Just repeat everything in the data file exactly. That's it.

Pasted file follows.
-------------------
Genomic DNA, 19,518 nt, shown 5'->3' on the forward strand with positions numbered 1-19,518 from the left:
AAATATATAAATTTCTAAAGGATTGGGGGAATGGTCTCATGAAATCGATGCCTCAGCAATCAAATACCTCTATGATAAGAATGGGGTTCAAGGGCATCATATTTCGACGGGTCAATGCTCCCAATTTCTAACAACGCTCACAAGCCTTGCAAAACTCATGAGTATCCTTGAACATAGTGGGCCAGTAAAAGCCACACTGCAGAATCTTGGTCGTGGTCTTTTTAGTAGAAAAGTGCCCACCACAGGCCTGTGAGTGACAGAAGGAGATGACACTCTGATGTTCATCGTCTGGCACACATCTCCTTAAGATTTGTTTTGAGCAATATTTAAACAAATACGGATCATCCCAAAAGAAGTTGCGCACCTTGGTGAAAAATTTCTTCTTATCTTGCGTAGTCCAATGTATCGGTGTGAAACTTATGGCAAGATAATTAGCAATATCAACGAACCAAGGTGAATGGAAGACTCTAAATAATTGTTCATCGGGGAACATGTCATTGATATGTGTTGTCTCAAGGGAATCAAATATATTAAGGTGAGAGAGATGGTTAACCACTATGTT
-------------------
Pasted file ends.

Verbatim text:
Genomic DNA, 19,518 nt, shown 5'->3' on the forward strand with positions numbered 1-19,518 from the left:
AAATATATAAATTTCTAAAGGATTGGGGGAATGGTCTCATGAAATCGATGCCTCAGCAATCAAATACCTCTATGATAAGAATGGGGTTCAAGGGCATCATATTTCGACGGGTCAATGCTCCCAATTTCTAACAACGCTCACAAGCCTTGCAAAACTCATGAGTATCCTTGAACATAGTGGGCCAGTAAAAGCCACACTGCAGAATCTTGGTCGTGGTCTTTTTAGTAGAAAAGTGCCCACCACAGGCCTGTGAGTGACAGAAGGAGATGACACTCTGATGTTCATCGTCTGGCACACATCTCCTTAAGATTTGTTTTGAGCAATATTTAAACAAATACGGATCATCCCAAAAGAAGTTGCGCACCTTGGTGAAAAATTTCTTCTTATCTTGCGTAGTCCAATGTATCGGTGTGAAACTTATGGCAAGATAATTAGCAATATCAACGAACCAAGGTGAATGGAAGACTCTAAATAATTGTTCATCGGGGAACATGTCATTGATATGTGTTGTCTCAAGGGAATCAAATATATTAAGGTGAGAGAGATGGTTAACCACTATGTT